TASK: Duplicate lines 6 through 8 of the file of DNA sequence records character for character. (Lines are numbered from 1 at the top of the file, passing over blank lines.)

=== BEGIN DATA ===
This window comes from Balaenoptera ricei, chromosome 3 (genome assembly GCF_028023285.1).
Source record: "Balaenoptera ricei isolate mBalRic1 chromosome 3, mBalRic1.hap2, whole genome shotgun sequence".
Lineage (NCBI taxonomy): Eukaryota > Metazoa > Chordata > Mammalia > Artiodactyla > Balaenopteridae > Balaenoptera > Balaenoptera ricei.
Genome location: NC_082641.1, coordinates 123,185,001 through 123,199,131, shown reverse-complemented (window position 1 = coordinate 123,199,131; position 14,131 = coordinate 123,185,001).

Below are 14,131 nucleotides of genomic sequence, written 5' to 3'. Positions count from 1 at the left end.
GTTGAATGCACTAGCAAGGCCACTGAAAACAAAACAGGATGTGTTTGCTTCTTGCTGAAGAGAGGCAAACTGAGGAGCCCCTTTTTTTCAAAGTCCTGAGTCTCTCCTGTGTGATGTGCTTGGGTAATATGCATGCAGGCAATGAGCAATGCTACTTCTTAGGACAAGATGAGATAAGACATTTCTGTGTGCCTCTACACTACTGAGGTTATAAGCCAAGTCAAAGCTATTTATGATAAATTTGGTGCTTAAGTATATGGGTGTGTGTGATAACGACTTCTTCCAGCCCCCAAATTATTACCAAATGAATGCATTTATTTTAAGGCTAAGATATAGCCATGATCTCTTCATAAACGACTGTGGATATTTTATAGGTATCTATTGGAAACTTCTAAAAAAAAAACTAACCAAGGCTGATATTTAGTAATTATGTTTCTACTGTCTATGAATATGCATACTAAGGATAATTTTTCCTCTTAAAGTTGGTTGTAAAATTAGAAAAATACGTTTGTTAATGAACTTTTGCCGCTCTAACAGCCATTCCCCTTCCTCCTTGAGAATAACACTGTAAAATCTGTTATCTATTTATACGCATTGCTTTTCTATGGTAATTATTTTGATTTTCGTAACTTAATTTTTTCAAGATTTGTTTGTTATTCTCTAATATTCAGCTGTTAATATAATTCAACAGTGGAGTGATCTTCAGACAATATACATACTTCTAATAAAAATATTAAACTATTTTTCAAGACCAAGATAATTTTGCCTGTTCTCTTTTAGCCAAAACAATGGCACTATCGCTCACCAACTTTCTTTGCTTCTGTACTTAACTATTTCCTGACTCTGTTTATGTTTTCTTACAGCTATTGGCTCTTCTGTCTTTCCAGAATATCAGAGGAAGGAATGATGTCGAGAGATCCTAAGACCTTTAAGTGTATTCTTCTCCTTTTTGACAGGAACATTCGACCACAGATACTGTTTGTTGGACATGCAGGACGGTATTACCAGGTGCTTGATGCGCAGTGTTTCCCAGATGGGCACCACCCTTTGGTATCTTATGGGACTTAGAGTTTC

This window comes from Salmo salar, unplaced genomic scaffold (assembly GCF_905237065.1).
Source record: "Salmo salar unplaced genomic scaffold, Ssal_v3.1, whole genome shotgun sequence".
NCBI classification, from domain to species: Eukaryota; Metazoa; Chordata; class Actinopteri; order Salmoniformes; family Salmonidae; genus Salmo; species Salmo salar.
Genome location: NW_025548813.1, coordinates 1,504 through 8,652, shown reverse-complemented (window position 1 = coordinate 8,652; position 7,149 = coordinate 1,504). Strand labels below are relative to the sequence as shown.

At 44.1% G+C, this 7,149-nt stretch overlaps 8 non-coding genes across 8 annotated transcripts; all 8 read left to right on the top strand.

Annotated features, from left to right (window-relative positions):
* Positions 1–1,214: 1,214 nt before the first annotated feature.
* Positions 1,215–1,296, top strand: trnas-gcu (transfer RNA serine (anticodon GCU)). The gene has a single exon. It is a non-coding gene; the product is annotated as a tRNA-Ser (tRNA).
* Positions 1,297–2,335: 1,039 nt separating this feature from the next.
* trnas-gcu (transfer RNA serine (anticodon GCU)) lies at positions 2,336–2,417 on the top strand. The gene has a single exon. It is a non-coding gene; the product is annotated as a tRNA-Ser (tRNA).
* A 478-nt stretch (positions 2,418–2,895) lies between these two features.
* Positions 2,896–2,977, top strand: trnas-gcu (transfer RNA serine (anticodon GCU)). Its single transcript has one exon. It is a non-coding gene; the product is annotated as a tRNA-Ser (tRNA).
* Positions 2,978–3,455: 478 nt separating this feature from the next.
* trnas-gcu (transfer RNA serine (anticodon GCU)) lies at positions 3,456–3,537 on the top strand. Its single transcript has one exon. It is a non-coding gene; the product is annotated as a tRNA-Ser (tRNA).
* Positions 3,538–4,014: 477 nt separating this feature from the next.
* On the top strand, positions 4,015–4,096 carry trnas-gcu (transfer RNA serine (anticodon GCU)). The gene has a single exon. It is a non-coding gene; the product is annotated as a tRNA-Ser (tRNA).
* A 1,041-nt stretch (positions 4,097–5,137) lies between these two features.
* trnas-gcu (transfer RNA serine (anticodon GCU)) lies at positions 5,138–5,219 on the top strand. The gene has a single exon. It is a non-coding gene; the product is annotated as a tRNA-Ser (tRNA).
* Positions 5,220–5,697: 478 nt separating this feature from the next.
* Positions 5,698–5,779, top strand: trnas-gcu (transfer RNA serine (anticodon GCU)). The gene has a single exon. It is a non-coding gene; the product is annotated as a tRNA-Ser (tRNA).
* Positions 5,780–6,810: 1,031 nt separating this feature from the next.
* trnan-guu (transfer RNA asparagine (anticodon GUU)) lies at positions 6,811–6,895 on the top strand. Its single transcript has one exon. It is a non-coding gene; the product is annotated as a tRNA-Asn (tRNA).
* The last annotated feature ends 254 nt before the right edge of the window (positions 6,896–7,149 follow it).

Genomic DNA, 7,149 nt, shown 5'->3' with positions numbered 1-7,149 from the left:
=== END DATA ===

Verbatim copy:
GTTGAATGCACTAGCAAGGCCACTGAAAACAAAACAGGATGTGTTTGCTTCTTGCTGAAGAGAGGCAAACTGAGGAGCCCCTTTTTTTCAAAGTCCTGAGTCTCTCCTGTGTGATGTGCTTGGGTAATATGCATGCAGGCAATGAGCAATGCTACTTCTTAGGACAAGATGAGATAAGACATTTCTGTGTGCCTCTACACTACTGAGGTTATAAGCCAAGTCAAAGCTATTTATGATAAATTTGGTGCTTAAGTATATGGGTGTGTGTGATAACGACTTCTTCCAGCCCCCAAATTATTACCAAATGAATGCATTTATTTTAAGGCTAAGATATAGCCATGATCTCTTCATAAACGACTGTGGATATTTTATAGGTATCTATTGGAAACTTCTAAAAAAAAAACTAACCAAGGCTGATATTTAGTAATTATGTTTCTACTGTCTATGAATATGCATACTAAGGATAATTTTTCCTCTTAAAGTTGGTTGTAAAATTAGAAAAATACGTTTGTTAATGAACTTTTGCCGCTCTAACAGCCATTCCCCTTCCTCCTTGAGAATAACACTGTAAAATCTGTTATCTATTTATACGCATTGCTTTTCTATGGTAATTATTTTGATTTTCGTAACTTAATTTTTTCAAGATTTGTTTGTTATTCTCTAATATTCAGCTGTTAATATAATTCAACAGTGGAGTGATCTTCAGACAATATACATACTTCTAATAAAAATATTAAACTATTTTTCAAGACCAAGATAATTTTGCCTGTTCTCTTTTAGCCAAAACAATGGCACTATCGCTCACCAACTTTCTTTGCTTCTGTACTTAACTATTTCCTGACTCTGTTTATGTTTTCTTACAGCTATTGGCTCTTCTGTCTTTCCAGAATATCAGAGGAAGGAATGATGTCGAGAGATCCTAAGACCTTTAAGTGTATTCTTCTCCTTTTTGACAGGAACATTCGACCACAGATACTGTTTGTTGGACATGCAGGACGGTATTACCAGGTGCTTGATGCGCAGTGTTTCCCAGATGGGCACCACCCTTTGGTATCTTATGGGACTTAGAGTTTC

This window comes from Salmo salar, unplaced genomic scaffold (assembly GCF_905237065.1).
Source record: "Salmo salar unplaced genomic scaffold, Ssal_v3.1, whole genome shotgun sequence".